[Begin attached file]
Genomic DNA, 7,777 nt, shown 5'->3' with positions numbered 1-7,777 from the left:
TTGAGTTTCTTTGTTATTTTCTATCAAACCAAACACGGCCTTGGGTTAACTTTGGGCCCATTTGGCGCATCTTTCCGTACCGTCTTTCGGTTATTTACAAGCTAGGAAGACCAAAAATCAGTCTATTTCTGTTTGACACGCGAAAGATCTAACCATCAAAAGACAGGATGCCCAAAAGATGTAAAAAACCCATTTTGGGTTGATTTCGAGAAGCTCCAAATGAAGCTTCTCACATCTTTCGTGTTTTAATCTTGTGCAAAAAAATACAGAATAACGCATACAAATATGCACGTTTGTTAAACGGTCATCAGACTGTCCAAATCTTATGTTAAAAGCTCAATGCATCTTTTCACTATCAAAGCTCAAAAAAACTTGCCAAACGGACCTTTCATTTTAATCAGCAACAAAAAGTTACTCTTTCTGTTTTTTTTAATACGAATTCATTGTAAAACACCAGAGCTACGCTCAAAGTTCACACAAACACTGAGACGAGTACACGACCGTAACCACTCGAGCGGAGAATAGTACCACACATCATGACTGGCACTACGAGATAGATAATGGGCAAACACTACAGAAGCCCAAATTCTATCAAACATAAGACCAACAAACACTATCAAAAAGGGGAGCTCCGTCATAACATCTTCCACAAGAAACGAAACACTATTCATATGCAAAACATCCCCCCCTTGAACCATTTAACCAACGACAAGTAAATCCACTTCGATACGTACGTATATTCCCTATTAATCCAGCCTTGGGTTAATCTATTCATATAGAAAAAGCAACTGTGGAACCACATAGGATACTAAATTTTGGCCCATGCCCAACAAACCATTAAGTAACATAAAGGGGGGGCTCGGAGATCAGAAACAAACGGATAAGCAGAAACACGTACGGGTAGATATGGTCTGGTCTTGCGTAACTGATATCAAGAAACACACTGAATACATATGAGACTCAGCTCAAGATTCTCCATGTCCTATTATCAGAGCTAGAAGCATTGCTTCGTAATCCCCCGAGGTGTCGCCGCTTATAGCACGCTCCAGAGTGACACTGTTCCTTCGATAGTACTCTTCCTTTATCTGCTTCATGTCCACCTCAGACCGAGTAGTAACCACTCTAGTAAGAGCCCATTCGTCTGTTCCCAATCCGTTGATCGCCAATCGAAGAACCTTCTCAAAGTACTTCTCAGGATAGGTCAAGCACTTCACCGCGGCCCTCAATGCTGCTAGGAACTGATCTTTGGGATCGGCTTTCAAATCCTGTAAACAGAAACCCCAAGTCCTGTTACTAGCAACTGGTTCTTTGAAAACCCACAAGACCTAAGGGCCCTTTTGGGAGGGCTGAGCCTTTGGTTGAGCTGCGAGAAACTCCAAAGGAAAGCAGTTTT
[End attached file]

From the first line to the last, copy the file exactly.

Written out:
Genomic DNA, 7,777 nt, shown 5'->3' with positions numbered 1-7,777 from the left:
TTGAGTTTCTTTGTTATTTTCTATCAAACCAAACACGGCCTTGGGTTAACTTTGGGCCCATTTGGCGCATCTTTCCGTACCGTCTTTCGGTTATTTACAAGCTAGGAAGACCAAAAATCAGTCTATTTCTGTTTGACACGCGAAAGATCTAACCATCAAAAGACAGGATGCCCAAAAGATGTAAAAAACCCATTTTGGGTTGATTTCGAGAAGCTCCAAATGAAGCTTCTCACATCTTTCGTGTTTTAATCTTGTGCAAAAAAATACAGAATAACGCATACAAATATGCACGTTTGTTAAACGGTCATCAGACTGTCCAAATCTTATGTTAAAAGCTCAATGCATCTTTTCACTATCAAAGCTCAAAAAAACTTGCCAAACGGACCTTTCATTTTAATCAGCAACAAAAAGTTACTCTTTCTGTTTTTTTTAATACGAATTCATTGTAAAACACCAGAGCTACGCTCAAAGTTCACACAAACACTGAGACGAGTACACGACCGTAACCACTCGAGCGGAGAATAGTACCACACATCATGACTGGCACTACGAGATAGATAATGGGCAAACACTACAGAAGCCCAAATTCTATCAAACATAAGACCAACAAACACTATCAAAAAGGGGAGCTCCGTCATAACATCTTCCACAAGAAACGAAACACTATTCATATGCAAAACATCCCCCCCTTGAACCATTTAACCAACGACAAGTAAATCCACTTCGATACGTACGTATATTCCCTATTAATCCAGCCTTGGGTTAATCTATTCATATAGAAAAAGCAACTGTGGAACCACATAGGATACTAAATTTTGGCCCATGCCCAACAAACCATTAAGTAACATAAAGGGGGGGCTCGGAGATCAGAAACAAACGGATAAGCAGAAACACGTACGGGTAGATATGGTCTGGTCTTGCGTAACTGATATCAAGAAACACACTGAATACATATGAGACTCAGCTCAAGATTCTCCATGTCCTATTATCAGAGCTAGAAGCATTGCTTCGTAATCCCCCGAGGTGTCGCCGCTTATAGCACGCTCCAGAGTGACACTGTTCCTTCGATAGTACTCTTCCTTTATCTGCTTCATGTCCACCTCAGACCGAGTAGTAACCACTCTAGTAAGAGCCCATTCGTCTGTTCCCAATCCGTTGATCGCCAATCGAAGAACCTTCTCAAAGTACTTCTCAGGATAGGTCAAGCACTTCACCGCGGCCCTCAATGCTGCTAGGAACTGATCTTTGGGATCGGCTTTCAAATCCTGTAAACAGAAACCCCAAGTCCTGTTACTAGCAACTGGTTCTTTGAAAACCCACAAGACCTAAGGGCCCTTTTGGGAGGGCTGAGCCTTTGGTTGAGCTGCGAGAAACTCCAAAGGAAAGCAGTTTT